Essays, Personal Statements, and Résumés for Music Students

Essays, personal statements and résumés for music students can be daunting. While the audition is a key component in the acceptance process, admission reps want you to keep in mind that the paperwork side of the application is also important.

by Caitlin Peterkin

“We have a small interview component to our audition process and we review recommendation letters and a student’s music history (typically via the résumé),” says Megan Grady, music recruitment coordinator and assistant director of Admission at the University of Puget Sound School of Music. “We also like to see what else students do and if we think they’ll fit in well with our liberal arts university, not just the School of Music.”

Applying to music school is a highly-competitive process. Brittany Jimenez, associate director of Undergraduate Admission at USC Thornton School of Music, encourages students to be genuine and to put their best foot forward in all parts of the admission process.

“There are many parts of the application and admission process you cannot control, like who else is applying,” she says, “so carefully managing the parts you can control (like the writing supplements and portfolio submissions) will be very important.”

Catch the attention you want

An essay, often referred to as your personal statement, is required by many music schools. Each school posts its own guidelines for these. If you’re uncertain about what they’re asking for, contact the admissions office.

The Common App streamlines the process of applying to several schools, although not all schools use it. You’ll find out whether colleges and universities that use the Common App require a personal essay once you create your Dashboard on the Common App website. The Common App provides a list of “prompts” or ideas to write about and you are given the option to edit your essay after you submit your first application. Even if schools don’t require a personal essay, you’ll have the option to submit one.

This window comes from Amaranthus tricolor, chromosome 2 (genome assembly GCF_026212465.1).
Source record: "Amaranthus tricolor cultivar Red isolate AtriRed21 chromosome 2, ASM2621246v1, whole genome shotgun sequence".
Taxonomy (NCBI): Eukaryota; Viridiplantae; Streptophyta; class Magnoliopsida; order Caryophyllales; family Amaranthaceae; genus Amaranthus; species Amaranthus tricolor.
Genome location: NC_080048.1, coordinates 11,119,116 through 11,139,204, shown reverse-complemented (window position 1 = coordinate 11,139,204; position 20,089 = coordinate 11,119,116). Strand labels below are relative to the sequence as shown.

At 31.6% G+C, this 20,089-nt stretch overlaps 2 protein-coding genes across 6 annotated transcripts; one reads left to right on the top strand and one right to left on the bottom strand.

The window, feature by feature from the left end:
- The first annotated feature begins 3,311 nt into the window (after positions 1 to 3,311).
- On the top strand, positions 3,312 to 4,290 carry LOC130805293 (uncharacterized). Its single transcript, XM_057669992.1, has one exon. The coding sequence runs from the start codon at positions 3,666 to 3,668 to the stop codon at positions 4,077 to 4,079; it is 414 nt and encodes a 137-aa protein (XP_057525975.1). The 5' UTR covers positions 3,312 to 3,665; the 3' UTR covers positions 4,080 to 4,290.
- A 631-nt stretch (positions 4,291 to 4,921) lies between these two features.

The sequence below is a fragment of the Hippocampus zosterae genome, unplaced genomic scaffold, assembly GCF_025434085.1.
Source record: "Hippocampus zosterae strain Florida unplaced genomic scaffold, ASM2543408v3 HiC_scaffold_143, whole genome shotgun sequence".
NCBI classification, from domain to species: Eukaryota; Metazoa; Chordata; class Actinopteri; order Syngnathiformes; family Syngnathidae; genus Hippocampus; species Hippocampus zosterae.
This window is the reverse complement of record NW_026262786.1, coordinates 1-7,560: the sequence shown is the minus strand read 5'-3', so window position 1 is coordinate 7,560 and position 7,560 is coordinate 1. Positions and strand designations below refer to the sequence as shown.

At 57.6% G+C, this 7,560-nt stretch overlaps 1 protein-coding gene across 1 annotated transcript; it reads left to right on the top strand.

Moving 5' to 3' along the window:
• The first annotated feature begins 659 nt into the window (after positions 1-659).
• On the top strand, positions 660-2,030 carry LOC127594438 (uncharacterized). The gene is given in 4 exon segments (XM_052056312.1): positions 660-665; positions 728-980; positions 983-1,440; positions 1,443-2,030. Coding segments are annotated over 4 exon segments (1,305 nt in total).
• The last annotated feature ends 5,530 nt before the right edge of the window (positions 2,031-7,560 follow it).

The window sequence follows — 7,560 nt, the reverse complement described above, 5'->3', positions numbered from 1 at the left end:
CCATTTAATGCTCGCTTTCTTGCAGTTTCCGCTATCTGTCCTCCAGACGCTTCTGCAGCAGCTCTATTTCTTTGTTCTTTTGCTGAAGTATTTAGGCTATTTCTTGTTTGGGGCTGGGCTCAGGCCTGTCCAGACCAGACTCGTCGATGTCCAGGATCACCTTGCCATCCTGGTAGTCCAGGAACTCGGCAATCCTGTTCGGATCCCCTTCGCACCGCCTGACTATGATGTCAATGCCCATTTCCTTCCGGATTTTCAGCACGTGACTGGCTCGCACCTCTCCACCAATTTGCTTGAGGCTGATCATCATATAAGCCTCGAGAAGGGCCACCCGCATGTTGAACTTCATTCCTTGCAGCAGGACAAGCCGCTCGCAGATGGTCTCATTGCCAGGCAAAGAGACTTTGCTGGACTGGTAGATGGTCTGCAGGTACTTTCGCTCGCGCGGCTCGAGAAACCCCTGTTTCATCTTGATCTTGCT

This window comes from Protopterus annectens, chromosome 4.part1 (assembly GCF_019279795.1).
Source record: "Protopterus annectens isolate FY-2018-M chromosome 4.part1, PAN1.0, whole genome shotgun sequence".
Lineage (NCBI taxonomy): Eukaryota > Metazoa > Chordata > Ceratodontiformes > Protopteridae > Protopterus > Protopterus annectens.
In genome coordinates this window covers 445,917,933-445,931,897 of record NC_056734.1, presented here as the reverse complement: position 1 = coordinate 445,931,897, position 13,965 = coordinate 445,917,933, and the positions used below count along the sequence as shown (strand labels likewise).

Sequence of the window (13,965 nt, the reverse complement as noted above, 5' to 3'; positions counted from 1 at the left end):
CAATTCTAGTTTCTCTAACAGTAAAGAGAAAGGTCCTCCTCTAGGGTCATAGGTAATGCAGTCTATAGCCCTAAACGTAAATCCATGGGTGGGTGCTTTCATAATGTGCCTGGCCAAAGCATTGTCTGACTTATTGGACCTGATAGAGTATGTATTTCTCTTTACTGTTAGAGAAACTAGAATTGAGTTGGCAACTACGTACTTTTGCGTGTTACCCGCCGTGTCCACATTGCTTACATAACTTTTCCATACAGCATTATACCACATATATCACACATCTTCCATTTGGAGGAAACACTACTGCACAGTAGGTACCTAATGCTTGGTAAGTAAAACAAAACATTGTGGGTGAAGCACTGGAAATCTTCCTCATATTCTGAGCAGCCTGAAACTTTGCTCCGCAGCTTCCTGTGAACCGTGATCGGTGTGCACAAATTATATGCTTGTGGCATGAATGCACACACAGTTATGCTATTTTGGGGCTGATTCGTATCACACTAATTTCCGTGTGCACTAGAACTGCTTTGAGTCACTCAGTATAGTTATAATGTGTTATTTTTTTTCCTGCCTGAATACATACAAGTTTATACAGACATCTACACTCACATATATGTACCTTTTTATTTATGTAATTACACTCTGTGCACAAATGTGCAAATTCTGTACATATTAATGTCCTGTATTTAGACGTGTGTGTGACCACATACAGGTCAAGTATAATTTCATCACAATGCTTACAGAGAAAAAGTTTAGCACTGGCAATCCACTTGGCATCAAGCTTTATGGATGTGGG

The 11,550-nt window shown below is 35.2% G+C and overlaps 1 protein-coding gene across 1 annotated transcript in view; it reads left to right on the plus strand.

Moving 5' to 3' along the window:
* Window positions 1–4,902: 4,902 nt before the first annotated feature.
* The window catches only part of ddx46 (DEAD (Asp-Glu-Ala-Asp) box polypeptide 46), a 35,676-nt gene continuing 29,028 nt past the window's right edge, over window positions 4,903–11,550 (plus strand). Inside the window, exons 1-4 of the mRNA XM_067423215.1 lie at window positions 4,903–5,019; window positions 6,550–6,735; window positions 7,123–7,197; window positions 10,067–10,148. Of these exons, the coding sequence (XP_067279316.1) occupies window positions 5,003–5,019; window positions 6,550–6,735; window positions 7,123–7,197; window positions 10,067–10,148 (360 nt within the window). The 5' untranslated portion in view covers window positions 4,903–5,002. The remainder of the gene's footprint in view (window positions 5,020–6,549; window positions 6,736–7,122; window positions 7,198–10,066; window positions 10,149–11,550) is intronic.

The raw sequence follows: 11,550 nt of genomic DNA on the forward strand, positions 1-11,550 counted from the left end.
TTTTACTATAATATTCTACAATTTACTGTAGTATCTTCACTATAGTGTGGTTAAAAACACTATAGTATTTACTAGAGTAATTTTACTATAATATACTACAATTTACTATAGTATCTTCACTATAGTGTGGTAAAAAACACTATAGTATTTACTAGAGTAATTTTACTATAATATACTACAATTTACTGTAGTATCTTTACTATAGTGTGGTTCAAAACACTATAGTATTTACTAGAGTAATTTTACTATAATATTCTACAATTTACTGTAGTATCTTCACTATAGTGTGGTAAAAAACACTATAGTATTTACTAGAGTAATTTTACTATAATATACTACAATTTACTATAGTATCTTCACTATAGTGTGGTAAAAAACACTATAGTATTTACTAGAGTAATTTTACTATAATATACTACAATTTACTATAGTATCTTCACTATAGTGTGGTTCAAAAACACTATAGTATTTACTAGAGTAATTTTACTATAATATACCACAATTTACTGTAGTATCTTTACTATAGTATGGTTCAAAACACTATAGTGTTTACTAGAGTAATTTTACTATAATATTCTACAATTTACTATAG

Music schools within universities as well as some colleges require you to apply to the university or college as well as to the music school. A separate school of music essay may also be required. Schools will indicate the word count as well as prompts or a specific theme they want you to write about. This may be referred to as a “supplemental essay.”

You can also choose to apply directly to schools instead of using the Common App. A request for supplemental materials including writing requirements is built in to these applications.

Note that these requirements may be different for transfer students.

So how do you make sure your essay and personal statement stand out from the crowd?

Here are suggestions from recruiters and admission representatives for creating essays they’ll they’ll be eager to read:

1. Do your research.

“It is beneficial to research the school and program and speak to the specific aspects and opportunities you find most relevant to you and your interests,” says Jimenez. “Getting to know the specific programs and faculty is important because every school is going to be unique in the type of experience they offer.”

Patrick Zylka, assistant dean for Admission, Financial Aid and Graduate Services at Northwestern University Bienen School of Music, agrees. “We want to know an applicant has done the research on our institution, not just that it’s a top ten ranking, or that their best friend goes here, but that they’ve really dug a little bit deeper and understand what the institution offers….and whether we’re actually a good fit for them.”

But he adds the caveat to not just regurgitate what’s on a school’s website: “Don’t tell us we’re a beautiful campus next to Lake Michigan—we already know!”

2. Don’t copy and paste.

Faculty and staff recognize that you’re probably applying to multiple institutions. Make sure to write a unique statement for each one, tailoring each essay to the specific program you’re applying to. Schools do not want to see a generic, cookie-cutter answer as to why you’re choosing their particular program.

“Essays that are clearly ‘cut and paste’ versions of an essay you’ve sent to a dozen schools…are not very persuasive,” says Christina Crispin, assistant director of Admissions at Eastman School of Music.